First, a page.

$60 Grand Up For Grabs at New Zealand WhitewaterXL Event


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While everyone else was digesting turkey and all the trimmings this past weekend, some of the world’s best kayakers descended on the world’s newest artificial whitewater course at the Vector Wero Whitewater Park in South Auckland, New Zealand, which hosted one of the world’s richest kayaking events in the $100,000 WhitewaterXL New Zealand Invitational. Read on for full results and the low-down…

In all, nearly 250 of the world’s best canoe and kayak slalom paddlers competed in the inaugural event, sponsored by the the Ministry of Business, Innovation and Employment (MBIE) and Auckland Tourism, Events and Economic Development (ATEED).

“The WhitewaterXL concept is the ideal way to put the New Zealand kayaking scene on the international stage,” says race director John Snook. “New Zealand now has become a world-class training venue for paddlers and rafters and this event will be the perfect way to showcase that to a global audience. We’ve been exporting our top whitewater talent around the world for years and the sport has been screaming out for an event like this for years so we’re excited that we were now able to host it.”

The WhitewaterXL format featured a range of different cano and kayak slalom disciplines, in kayaks, canoes, teams races and boater-cross. Following is a blow-by-blow recap.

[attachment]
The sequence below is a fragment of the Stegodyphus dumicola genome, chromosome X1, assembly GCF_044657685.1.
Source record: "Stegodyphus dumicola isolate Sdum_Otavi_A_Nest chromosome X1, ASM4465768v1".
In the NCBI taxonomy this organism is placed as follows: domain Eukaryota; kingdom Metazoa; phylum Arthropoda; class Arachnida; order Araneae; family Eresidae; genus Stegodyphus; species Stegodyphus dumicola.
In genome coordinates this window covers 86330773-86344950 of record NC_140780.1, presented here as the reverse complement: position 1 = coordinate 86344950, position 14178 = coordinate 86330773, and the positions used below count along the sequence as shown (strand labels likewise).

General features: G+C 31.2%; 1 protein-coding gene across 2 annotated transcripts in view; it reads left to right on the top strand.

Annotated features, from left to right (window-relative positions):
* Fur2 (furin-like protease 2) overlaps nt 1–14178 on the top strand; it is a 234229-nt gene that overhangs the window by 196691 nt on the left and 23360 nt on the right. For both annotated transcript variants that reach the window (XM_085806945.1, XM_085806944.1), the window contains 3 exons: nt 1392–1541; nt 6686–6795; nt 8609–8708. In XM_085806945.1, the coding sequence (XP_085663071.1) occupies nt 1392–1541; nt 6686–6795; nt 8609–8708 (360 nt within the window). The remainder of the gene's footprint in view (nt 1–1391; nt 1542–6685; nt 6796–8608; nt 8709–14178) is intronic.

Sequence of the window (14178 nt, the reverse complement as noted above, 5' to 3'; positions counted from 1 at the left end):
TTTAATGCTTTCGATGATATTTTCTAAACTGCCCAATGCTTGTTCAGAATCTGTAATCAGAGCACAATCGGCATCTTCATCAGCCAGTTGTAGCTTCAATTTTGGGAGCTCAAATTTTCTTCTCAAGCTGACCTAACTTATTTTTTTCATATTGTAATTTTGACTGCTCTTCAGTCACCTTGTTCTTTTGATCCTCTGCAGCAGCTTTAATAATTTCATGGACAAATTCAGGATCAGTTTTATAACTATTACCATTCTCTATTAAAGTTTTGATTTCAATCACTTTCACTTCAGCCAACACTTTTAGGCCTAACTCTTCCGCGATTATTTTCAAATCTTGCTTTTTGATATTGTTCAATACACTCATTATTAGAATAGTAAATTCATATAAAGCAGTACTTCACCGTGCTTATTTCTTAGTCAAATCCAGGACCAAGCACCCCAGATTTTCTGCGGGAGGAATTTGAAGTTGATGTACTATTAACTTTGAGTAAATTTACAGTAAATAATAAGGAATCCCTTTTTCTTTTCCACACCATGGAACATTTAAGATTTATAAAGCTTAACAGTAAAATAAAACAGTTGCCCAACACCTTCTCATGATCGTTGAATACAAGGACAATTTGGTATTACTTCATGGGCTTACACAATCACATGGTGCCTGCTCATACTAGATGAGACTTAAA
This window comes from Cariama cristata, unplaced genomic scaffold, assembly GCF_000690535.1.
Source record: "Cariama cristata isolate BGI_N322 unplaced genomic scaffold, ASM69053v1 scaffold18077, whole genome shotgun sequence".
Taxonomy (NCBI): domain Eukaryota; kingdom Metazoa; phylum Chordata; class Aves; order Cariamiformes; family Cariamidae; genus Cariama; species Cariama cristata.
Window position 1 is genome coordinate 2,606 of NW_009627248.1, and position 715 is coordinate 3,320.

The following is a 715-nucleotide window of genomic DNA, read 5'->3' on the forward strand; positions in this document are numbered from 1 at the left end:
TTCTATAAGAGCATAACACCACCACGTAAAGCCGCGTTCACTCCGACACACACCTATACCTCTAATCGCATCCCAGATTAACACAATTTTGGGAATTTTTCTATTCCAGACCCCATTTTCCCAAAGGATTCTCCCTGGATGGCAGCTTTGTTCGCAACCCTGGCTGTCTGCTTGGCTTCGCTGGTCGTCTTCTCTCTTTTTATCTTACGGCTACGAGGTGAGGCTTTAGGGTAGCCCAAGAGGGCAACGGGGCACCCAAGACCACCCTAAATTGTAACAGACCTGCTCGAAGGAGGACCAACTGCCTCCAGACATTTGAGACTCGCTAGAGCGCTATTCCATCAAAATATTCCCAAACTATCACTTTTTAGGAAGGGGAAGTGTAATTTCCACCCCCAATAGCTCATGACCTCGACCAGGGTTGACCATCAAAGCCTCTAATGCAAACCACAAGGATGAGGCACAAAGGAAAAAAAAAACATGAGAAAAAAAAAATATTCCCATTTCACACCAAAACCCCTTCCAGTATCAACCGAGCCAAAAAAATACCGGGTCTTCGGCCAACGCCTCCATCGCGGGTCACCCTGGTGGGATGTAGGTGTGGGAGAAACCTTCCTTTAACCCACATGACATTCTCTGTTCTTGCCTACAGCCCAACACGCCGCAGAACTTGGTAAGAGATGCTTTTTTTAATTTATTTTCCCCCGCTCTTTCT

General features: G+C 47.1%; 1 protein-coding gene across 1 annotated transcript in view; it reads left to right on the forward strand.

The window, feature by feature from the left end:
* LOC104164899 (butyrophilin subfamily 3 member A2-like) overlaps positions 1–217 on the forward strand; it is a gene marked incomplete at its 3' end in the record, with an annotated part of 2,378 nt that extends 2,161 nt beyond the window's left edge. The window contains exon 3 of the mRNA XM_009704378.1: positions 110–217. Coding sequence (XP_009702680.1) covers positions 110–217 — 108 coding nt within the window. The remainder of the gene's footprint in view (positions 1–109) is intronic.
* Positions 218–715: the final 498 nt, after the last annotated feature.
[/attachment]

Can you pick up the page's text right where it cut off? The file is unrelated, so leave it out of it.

BoaterCross: Jones Jubilant After Last-gasp Win

Luuka Jones waited four long days, ironically until her least favored event, before climbing to the top of the podium at the Whitewater XL kayaking event in Auckland.
The Rio Olympic canoe slalom silver medalist took out the Boatercross final at the Vector Wero Whitewater Park today, after a series of frustrating finishes in her K1 and C1 finals.
It capped a huge week for the sport, with the $60,000 event the biggest kayaking championship ever staged in New Zealand, and Jones was delighted to share in the spoils.
“I saved it to the last day of the competition but I was really fired up,” Jones said. “The boatercross is the event that I’m least likely to win and I was even a little bit scared but after a couple of runs, my anaerobic strength came through and I could get the speed off the start.”
That speed took her to an early lead in the four-boat final, holding off Dutch paddler Martina Wegman, top Frenchwoman Nouria Newman and world extreme champion Sandra Hyslop (Great Britain).
Newman had some consolation, crowned overall women’s K1 champion for the event, with Australia’s Rosalyn Lawrence second and Jones third.
German Stefan Hengst also got off to a great start in the men’s final, powering off the 5m start ramp and edging clear of Czech Republic star Vavra Hradilek and Kiwis Mike Dawson and surprise finalist Carl Whitehead.
“It was pretty hard racing guys like Vavra and Mike and I was a bit nervous at the start because they’re so strong and can go so fast,” 22-year-old Hengst said. “I was stoked to be in front at the start and hold it, while they were fighting each other for position. I could just pick my own lines.”